In Oracle v. Google, we learned this judge can write code. But the Federal Circuit found some bugs.
The Judicial Council
Its draft open-meeting rules came with 17 drive-a-truck-through-them exemptions. So much for transparency.
Twitter’s new GC broke through the glass ceiling at Twitter to execute its successful IPO.
The Family Business
After a bruising confirmation battle, William Orrick III took the same seat on the Northern District bench once held by his father.
The firm’s California dream sputtered with a spate of defections and the closure of its San Diego office.
The court’s newest member has been a voice of moderation on hot-button issues such as employment discrimination and compulsory arbitration—maybe too moderate for some old-time liberals.
After Edward Snowden’s revelations, the group’s work on surveillance issues feels more mainstream than “frontier.”
Orrick’s new boss didn’t wait long before proposing a merger with Pillsbury Winthrop that didn’t seem to make much sense—and didn’t end up happening.
So … what’s Plan B?
Fenwick’s new leader hasn’t made a lot of noise yet. Maybe that’s a good thing. (See above.)
California’s judges and justices will get their first pay raise in more than six years.
Defending the mishandling of discovery in Samsung’s losing battle against Apple has cost his firm $11 million—and that’s before any sanctions are added in.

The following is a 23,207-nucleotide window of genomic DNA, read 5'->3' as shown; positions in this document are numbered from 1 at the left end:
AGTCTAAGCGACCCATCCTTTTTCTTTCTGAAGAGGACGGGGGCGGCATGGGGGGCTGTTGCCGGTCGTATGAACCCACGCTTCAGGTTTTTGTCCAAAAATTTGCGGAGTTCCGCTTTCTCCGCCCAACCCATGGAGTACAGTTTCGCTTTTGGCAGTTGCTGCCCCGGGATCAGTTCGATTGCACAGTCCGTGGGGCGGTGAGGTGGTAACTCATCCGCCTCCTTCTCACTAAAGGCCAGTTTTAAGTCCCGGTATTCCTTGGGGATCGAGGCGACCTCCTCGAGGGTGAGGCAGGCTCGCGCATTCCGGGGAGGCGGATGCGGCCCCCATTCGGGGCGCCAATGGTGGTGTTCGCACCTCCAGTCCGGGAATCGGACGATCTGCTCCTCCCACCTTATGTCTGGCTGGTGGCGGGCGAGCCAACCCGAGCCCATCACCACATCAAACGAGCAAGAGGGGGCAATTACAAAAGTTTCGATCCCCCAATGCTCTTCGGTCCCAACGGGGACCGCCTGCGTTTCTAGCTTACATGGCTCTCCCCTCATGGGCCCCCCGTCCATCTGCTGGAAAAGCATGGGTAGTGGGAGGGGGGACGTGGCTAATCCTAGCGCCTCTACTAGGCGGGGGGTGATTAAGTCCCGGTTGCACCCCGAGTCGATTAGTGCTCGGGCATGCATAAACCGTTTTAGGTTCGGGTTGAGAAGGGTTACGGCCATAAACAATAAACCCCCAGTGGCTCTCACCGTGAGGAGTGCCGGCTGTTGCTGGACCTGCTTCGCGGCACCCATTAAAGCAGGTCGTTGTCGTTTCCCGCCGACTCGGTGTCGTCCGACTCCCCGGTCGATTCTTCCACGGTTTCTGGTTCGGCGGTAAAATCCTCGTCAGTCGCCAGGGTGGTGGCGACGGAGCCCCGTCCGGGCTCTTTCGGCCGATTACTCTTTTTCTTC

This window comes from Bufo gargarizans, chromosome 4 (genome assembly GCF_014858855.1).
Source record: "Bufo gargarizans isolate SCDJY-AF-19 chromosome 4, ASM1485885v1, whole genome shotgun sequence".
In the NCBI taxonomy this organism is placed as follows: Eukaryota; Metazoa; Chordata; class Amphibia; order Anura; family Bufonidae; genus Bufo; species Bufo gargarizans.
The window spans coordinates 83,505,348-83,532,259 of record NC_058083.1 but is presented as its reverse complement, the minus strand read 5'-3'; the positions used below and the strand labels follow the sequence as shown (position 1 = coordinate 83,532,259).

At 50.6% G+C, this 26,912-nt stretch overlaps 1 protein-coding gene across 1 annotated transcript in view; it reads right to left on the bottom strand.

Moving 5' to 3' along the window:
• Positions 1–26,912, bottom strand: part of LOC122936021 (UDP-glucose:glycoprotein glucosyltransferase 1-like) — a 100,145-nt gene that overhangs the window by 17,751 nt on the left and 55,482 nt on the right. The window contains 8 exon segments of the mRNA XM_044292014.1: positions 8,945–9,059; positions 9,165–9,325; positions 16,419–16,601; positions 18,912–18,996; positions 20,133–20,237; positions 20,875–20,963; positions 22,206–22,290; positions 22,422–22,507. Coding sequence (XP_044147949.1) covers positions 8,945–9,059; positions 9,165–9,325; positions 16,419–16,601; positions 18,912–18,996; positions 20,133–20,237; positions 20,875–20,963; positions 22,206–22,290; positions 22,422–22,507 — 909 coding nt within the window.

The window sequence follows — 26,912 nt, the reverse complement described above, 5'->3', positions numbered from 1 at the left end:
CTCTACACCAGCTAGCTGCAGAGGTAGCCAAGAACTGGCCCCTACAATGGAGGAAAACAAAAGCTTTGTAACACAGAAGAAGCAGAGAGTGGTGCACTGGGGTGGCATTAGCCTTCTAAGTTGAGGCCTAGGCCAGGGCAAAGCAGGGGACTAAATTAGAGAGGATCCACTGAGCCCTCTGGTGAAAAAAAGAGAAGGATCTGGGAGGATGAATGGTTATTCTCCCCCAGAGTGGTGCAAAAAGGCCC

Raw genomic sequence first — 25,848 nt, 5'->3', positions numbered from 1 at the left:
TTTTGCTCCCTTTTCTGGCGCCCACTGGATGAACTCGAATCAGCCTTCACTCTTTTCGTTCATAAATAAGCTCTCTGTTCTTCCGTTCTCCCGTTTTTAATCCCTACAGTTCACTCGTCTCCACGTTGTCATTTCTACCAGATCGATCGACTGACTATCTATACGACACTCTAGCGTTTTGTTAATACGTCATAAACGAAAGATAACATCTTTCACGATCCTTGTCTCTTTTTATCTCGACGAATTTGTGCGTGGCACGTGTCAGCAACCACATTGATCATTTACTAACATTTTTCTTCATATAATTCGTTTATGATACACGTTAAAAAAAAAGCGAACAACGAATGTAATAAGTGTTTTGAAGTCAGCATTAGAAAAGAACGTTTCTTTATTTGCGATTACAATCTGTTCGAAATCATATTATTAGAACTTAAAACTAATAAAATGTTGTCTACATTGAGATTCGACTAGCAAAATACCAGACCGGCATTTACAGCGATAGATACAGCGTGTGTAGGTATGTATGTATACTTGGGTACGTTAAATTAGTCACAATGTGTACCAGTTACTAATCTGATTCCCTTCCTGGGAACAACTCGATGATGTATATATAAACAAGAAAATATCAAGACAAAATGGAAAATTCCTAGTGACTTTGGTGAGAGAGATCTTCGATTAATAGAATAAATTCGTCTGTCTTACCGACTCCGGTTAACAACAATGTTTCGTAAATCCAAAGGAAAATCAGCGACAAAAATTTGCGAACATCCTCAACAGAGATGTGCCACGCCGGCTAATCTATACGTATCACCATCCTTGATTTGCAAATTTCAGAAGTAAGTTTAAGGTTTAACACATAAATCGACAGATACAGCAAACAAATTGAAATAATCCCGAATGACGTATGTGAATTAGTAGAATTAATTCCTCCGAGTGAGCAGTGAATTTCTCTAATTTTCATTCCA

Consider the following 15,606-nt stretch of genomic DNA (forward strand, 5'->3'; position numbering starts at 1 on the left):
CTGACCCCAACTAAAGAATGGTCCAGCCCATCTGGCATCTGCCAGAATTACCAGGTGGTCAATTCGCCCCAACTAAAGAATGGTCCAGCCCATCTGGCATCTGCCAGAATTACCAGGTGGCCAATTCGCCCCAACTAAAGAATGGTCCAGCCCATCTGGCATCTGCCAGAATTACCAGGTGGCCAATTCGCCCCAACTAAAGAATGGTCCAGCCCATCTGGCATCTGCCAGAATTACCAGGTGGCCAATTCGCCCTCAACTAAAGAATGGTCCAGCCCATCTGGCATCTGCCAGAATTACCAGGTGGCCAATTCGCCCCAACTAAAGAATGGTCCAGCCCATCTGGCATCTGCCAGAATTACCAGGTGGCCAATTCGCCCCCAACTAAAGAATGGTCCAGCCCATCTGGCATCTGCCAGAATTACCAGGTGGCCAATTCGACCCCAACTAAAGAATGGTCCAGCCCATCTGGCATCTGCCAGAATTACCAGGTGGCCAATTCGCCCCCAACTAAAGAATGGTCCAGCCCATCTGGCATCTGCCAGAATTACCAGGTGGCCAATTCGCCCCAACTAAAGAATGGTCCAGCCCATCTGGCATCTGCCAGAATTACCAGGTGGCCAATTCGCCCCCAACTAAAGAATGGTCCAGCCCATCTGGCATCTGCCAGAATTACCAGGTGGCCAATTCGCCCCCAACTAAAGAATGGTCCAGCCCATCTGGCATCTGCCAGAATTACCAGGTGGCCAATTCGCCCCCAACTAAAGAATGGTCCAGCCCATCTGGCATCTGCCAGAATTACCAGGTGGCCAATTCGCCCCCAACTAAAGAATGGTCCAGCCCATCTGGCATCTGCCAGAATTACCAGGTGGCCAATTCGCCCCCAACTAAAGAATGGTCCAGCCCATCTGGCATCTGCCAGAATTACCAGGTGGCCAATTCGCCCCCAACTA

Nicole Wong, Colleen Chien and Michelle Lee
Silicon Valley has a growing sorority manning tech policy in D.C.
Munger, Tolles & Olson
With an alum already on the court and two partners nominated for Ninth Circuit seats, this little litigation shop has a lot of judicial clout.
Be it the fate of an oyster farm or the endless suits over nutritional labels, the Northern District’s stuffed with food-related litigation.
Gibson, Dunn & Crutcher
The firm climbed two slots on The Am Law 100, reported a hefty rise in partner profits and made splashy lateral hires in the Bay Area. And Ted Olson’s Prop 8 work paid off nicely too.
The disgraced former journalist’s dream of practicing law was shattered at a hearing before the state Supreme Court.
CEO Elon Musk put his divorce lawyer behind the wheel of his company’s legal department. Let’s hope they don’t hit the skids.